"I'm just trying to be the best, period," he said.
While Beckham bathed in the spotlight in 2014, especially after his ridiculous one-handed catch on Sunday Night Football, Evans put up his 12-touchdown, 1,051-yard season relatively quietly on a two-win Buccaneers team. You can argue Evans' QB situation was among the worst of that group. But with Jameis Winston under the helm and Evans taking over the "X" receiver role in the Bucs' new offense under coordinator Dirk Koetter, the second-year pass catcher is confident he can push his name further into the national consciousness. We think so too as Evans is ranked eighth among our WRs this season heading into camps. He has an ADP of the third round and we project him for over 10 TDs and 1,200 yards.
Cowboys beat writer Brandon George thinks Dallas will run the same kind of offense even with the loss of RB DeMarco Murray to free agency.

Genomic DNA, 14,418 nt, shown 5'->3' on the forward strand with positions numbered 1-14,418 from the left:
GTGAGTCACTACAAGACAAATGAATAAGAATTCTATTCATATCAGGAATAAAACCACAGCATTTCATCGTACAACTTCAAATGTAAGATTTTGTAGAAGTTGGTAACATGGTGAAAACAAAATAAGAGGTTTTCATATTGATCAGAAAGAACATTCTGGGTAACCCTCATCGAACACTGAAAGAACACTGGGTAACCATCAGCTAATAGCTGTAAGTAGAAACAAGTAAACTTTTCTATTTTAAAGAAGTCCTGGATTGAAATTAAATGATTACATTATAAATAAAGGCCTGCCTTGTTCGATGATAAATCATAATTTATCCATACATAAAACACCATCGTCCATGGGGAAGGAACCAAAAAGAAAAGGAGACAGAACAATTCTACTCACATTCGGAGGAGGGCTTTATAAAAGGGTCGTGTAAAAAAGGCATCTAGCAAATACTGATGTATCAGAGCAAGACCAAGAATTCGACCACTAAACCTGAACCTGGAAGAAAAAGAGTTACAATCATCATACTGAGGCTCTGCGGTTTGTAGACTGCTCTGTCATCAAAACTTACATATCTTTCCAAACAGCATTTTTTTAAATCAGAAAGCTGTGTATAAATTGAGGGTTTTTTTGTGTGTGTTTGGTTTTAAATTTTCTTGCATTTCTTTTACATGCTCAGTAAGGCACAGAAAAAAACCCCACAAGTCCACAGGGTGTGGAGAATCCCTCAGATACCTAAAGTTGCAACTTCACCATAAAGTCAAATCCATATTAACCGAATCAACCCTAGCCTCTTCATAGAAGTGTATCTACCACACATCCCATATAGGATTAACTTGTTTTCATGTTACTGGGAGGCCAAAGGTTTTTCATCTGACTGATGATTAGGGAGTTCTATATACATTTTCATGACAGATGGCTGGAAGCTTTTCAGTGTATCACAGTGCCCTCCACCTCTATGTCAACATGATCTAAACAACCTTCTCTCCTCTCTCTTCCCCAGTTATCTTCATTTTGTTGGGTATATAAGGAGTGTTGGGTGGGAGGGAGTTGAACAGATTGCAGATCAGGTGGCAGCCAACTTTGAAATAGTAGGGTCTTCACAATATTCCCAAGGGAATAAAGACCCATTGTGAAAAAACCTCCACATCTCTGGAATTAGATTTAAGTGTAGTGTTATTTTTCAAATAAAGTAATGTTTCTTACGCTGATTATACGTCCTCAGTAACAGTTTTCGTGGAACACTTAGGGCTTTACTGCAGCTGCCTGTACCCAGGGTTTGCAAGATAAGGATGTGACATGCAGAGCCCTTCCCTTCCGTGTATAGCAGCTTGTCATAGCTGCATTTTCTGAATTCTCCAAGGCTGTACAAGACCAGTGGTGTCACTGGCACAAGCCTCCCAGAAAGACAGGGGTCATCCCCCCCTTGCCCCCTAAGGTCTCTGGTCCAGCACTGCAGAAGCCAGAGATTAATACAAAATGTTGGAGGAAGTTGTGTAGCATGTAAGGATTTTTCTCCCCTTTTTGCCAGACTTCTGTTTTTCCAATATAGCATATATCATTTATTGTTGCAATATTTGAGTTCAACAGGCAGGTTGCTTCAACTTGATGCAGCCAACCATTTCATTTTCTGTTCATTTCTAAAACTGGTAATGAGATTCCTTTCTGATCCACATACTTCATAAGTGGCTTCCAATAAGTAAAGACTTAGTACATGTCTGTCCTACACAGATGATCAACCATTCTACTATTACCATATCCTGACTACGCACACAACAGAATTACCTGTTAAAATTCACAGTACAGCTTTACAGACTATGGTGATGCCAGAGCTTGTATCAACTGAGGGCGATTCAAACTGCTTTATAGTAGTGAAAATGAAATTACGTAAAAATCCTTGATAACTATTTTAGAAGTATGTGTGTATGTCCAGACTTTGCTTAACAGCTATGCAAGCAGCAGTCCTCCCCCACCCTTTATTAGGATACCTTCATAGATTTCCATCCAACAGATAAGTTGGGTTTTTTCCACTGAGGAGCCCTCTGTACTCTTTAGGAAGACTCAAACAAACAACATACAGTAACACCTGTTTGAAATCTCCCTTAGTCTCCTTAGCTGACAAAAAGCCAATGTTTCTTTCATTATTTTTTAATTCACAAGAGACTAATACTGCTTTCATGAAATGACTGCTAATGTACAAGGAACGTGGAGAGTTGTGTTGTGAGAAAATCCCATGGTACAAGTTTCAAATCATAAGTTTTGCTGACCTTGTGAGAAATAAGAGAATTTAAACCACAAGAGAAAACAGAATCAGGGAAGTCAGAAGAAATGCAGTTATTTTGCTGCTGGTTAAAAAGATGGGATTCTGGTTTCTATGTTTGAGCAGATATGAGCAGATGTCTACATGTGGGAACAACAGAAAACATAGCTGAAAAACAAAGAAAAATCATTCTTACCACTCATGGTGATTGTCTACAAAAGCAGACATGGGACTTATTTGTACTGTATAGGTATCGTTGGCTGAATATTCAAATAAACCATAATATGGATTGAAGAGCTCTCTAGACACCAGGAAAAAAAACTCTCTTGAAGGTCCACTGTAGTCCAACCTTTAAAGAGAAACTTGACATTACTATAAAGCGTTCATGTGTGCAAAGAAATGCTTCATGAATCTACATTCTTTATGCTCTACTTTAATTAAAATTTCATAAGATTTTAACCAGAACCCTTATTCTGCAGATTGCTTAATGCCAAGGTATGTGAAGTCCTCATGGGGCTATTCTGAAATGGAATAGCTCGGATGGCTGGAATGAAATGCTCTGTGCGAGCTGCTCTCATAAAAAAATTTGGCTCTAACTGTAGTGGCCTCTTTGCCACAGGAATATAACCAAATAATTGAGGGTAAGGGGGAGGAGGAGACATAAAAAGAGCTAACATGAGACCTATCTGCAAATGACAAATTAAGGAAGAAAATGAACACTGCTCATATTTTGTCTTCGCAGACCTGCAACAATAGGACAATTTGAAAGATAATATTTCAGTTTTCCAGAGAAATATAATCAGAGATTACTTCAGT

George: The Cowboys, I believe, will go about their offense the same way as last year with emphasizing the run game behind a dominant offensive line. At least early in the season. If the run game starts to struggle, you could see them start to shy away from it and put the ball int he hands of QB Tony Romo more again. And that hasn't always been positive. They need a strong rushing game again to make this offense click.
In another question, George went on to say he believes Joseph Randle is the team's RB1, but Lance Dunbar and Darren McFadden will also have roles in the running game.
George added that things could change but he'd "put [his] money on Randle at this point." We agree with George and have Randle ranked the highest among the Dallas backs - coming in 24th with an ADP of the sixth round in 10 team leagues. If he can manage to keep the RB1 role, he could provide owners with some nice value from that draft slot.
Monday, June 29, 2015, 8:14am
Wide receiver Jeremy Maclin had some familiarity with the Chiefs’ offensive scheme when he arrived in Kansas City this offseason because of his past working relationship with coach Andy Reid and offensive coordinator Doug Pederson, but he’d never played with quarterback Alex Smith.